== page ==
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moving the filehandle to anyline of a file

by jesuashok (Curate)
on May 02, 2006 at 04:39 UTC ( #546815=perlquestion: print w/replies, xml ) Need Help??
jesuashok has asked for the wisdom of the Perl Monks concerning the following question:

Hi all,

I have a file called "input.txt".
This file contains the 10000 lines in it.
Here my requirement goes,
I want to locate a line a starting with "Confname" as the first few characters
The normal way for doing this task

while ( <FH> ) { if $_ =~ /^Confname/ { ....... } }
If that is the best way to make my File Handle on the line starting with, "Confname", I will go ahead with that.
But if anyone used other than the method, which I have specified, please do write your reply, so that, I can use that in my code.

"Keep pouring your ideas"

Replies are listed 'Best First'.
Re: moving the filehandle to anyline of a file
by davido (Archbishop) on May 02, 2006 at 04:51 UTC

    There was a similar question posted here a few days ago. It boils down to this: Perl cannot know where, within a file, "Confname" occurs, without first skimming through the file to find "Confname". Similarly, it cannot know where line 34 begins, how many characters are in the 3000th line, or any other internal file information, without first skimming through the file to find out.

    This fact is not constrained to Perl. It is true of any programming language, given the same scenario: find "Confname" in a file. It's a fact that is not even constrained to just the world of computers.

    Quick, find me the 23rd occurrence of the word "Radley" in To Kill a Mockingbird, but do so without opening the book, and without skimming your way through the book. It's not possible.

    A good piece of advice when thinking through a problem is to think of how you might do it yourself, without a computer. And then program the computer to do what you would have done. If it were you, yourself, looking for "Confname" in a document, you would physically skim through the document looking for that word.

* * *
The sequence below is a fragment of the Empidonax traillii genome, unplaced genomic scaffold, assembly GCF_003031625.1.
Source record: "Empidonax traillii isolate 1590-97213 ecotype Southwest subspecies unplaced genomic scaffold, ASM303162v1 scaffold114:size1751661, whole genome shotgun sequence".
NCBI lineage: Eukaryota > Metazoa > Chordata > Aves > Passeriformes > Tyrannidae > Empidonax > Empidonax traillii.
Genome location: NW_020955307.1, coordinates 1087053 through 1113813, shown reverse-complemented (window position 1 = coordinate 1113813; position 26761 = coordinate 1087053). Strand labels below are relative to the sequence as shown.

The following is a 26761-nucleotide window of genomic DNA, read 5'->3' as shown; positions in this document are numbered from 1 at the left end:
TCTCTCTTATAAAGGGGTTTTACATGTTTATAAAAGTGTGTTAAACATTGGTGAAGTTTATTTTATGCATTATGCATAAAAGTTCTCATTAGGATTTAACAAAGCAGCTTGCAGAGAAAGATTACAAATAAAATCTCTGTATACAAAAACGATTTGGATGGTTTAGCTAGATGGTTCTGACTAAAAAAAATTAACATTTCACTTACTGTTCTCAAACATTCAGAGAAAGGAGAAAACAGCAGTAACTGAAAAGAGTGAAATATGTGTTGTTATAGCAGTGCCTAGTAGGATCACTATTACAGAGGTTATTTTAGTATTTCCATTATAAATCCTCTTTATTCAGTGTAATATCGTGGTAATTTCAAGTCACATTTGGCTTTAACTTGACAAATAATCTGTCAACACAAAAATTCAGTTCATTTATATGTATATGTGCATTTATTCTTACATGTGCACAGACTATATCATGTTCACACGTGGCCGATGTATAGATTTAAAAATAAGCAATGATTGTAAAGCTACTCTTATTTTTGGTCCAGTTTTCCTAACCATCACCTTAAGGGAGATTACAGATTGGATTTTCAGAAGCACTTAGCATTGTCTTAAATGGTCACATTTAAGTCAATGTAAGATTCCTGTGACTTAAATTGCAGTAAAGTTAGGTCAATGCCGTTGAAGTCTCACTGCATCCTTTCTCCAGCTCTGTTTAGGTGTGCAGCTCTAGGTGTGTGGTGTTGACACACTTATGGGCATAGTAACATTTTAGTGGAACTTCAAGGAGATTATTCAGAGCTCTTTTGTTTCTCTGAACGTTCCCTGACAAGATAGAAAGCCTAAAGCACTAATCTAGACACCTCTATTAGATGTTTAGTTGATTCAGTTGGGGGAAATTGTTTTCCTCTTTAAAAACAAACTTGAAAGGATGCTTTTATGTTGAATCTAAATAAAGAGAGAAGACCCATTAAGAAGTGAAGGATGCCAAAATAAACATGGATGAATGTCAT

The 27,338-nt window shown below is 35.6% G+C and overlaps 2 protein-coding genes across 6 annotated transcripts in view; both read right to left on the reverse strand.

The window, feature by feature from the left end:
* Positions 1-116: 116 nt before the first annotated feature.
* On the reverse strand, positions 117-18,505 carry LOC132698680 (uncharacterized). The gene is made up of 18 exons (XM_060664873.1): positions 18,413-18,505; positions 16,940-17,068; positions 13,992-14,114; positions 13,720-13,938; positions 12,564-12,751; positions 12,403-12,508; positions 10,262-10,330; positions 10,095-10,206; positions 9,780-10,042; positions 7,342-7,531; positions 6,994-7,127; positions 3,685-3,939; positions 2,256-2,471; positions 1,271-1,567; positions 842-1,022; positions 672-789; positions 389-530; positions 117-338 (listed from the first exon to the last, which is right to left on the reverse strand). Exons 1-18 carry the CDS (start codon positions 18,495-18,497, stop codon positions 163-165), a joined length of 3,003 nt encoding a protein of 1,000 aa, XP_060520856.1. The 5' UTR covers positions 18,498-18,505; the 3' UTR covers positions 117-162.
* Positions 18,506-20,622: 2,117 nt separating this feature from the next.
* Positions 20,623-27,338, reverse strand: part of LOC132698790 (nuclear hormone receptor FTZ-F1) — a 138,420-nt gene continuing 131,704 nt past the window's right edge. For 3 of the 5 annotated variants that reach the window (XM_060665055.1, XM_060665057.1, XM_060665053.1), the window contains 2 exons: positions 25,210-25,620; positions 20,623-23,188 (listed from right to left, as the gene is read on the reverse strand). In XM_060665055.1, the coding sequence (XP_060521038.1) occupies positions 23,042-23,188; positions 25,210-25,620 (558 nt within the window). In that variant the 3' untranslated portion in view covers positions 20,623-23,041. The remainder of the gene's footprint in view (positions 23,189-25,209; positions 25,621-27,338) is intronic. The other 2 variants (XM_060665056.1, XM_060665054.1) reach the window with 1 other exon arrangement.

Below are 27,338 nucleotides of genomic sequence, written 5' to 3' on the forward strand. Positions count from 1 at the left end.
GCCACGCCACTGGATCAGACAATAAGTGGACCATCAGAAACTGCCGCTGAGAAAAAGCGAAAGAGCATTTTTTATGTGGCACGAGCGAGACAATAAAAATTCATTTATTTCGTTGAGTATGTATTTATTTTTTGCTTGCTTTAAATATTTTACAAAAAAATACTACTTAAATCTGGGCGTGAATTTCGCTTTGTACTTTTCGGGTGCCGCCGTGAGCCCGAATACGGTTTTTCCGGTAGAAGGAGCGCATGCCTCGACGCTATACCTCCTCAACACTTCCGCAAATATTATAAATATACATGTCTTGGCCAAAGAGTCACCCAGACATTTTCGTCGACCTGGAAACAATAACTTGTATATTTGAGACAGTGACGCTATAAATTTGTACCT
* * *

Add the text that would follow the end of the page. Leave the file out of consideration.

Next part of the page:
That said, your existing snippet is probably the simplest way to do just that. If you find that the simple solution fails to meet your needs in some way, think of how you would improve the situation in the non-computer world. Maybe after you found "Confname" for the first time, in the non-computer world, you would put a bookmark on the proper page of the document. In the computer world, you might maintain an index file to accomplish the same efficiency.



      Thanks a lot for your clear answer. It is very much useful for me and others who wants to do this task.

      "Keep pouring your ideas"
Re: moving the filehandle to anyline of a file
by Hue-Bond (Priest) on May 02, 2006 at 05:01 UTC

    You can also:

    while ($fh) { /^Confname/ or next; work_with $_; last; ## if you want to process only the first ocurrence of such l +ine }

    If the lines in the file are not very long, it may fit in memory:

    my @confnames = grep /^Confname/, <$fh>; ## if you want to process all lines: work_with $_ for @confnames; ## else: work_with $confnames[0];

    Update: Fixed a missing <>. Thanks to Tanktalus!

    David Serrano

Re: moving the filehandle to anyline of a file
by GrandFather (Sage) on May 02, 2006 at 04:54 UTC

    I'd refactor that slightly to:

    while ( <FH> ) { next if $_ !~ /^Confname/; ... }

    DWIM is Perl's answer to Gödel
      Or simply, if we're refactoring,
      while ( <FH> ) { next unless /^Confname/; ... }
      I've always found unless clearer than a negated if for short single-condition conditionals like that. I do accept that that's personal preference, though .. :)

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